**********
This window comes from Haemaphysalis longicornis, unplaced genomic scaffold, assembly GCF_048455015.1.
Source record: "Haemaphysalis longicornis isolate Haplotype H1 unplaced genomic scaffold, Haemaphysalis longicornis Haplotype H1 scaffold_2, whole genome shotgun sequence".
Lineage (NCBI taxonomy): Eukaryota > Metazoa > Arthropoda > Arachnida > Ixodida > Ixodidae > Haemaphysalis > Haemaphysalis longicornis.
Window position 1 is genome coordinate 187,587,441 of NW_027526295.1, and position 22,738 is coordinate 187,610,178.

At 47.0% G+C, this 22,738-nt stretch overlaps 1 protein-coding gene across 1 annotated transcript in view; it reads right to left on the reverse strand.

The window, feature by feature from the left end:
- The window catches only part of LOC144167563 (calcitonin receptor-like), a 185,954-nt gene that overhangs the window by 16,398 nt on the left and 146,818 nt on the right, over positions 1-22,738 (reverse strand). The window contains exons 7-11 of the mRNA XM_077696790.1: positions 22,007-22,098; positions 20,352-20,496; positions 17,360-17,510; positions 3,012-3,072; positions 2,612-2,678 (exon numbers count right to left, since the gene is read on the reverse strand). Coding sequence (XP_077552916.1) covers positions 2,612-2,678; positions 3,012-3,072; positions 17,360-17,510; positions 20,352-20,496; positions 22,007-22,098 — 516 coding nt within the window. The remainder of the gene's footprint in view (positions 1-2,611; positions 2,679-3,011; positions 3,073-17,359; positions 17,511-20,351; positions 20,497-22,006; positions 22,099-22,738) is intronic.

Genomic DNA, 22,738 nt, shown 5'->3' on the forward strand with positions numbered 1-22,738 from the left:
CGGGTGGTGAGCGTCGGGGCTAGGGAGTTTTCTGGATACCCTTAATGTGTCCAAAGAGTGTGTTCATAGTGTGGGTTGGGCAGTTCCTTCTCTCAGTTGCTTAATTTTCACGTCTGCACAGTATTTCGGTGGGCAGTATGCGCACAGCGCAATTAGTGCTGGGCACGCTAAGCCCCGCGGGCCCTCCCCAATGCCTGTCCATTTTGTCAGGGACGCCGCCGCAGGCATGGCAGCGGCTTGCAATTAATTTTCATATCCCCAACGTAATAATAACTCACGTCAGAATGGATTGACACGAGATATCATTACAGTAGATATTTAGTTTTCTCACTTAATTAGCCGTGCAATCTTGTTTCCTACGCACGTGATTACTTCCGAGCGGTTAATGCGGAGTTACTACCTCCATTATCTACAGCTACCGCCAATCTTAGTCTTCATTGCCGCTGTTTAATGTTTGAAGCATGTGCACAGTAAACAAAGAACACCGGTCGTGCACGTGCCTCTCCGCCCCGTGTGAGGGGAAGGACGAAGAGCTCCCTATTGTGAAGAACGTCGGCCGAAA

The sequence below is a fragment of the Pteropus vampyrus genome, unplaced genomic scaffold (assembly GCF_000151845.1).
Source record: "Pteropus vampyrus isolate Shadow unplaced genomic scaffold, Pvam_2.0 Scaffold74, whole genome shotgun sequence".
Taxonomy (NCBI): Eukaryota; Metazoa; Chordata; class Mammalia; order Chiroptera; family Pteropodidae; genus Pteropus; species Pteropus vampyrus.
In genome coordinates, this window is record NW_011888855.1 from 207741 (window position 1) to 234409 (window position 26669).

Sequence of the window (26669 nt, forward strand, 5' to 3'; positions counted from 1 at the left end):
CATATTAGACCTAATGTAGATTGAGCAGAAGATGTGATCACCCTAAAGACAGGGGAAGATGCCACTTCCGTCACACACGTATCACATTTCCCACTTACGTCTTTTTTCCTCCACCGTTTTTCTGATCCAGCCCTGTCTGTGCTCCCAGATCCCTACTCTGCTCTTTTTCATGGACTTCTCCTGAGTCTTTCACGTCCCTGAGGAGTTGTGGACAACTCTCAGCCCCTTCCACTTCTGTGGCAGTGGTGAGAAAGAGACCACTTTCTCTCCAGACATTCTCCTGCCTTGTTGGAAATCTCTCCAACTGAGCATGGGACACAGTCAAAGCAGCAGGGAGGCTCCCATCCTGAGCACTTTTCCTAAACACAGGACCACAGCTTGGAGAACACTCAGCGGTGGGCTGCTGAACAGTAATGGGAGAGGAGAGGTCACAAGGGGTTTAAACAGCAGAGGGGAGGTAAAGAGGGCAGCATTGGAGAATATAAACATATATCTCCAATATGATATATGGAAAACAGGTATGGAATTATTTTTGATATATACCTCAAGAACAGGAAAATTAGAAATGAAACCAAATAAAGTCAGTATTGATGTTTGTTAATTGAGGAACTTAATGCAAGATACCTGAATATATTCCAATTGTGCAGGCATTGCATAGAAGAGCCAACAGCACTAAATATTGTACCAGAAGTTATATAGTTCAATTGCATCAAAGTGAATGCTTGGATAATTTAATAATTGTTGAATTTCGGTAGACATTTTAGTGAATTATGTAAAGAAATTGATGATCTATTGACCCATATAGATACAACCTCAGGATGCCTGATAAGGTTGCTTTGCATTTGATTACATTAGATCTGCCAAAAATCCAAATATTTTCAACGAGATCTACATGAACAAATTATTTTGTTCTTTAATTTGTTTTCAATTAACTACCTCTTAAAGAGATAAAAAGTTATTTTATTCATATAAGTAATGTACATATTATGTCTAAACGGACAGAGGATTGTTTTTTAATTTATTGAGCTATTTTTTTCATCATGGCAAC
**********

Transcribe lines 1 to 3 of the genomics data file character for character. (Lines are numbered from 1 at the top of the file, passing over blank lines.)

This window comes from Haemaphysalis longicornis, unplaced genomic scaffold, assembly GCF_048455015.1.
Source record: "Haemaphysalis longicornis isolate Haplotype H1 unplaced genomic scaffold, Haemaphysalis longicornis Haplotype H1 scaffold_2, whole genome shotgun sequence".
Lineage (NCBI taxonomy): Eukaryota > Metazoa > Arthropoda > Arachnida > Ixodida > Ixodidae > Haemaphysalis > Haemaphysalis longicornis.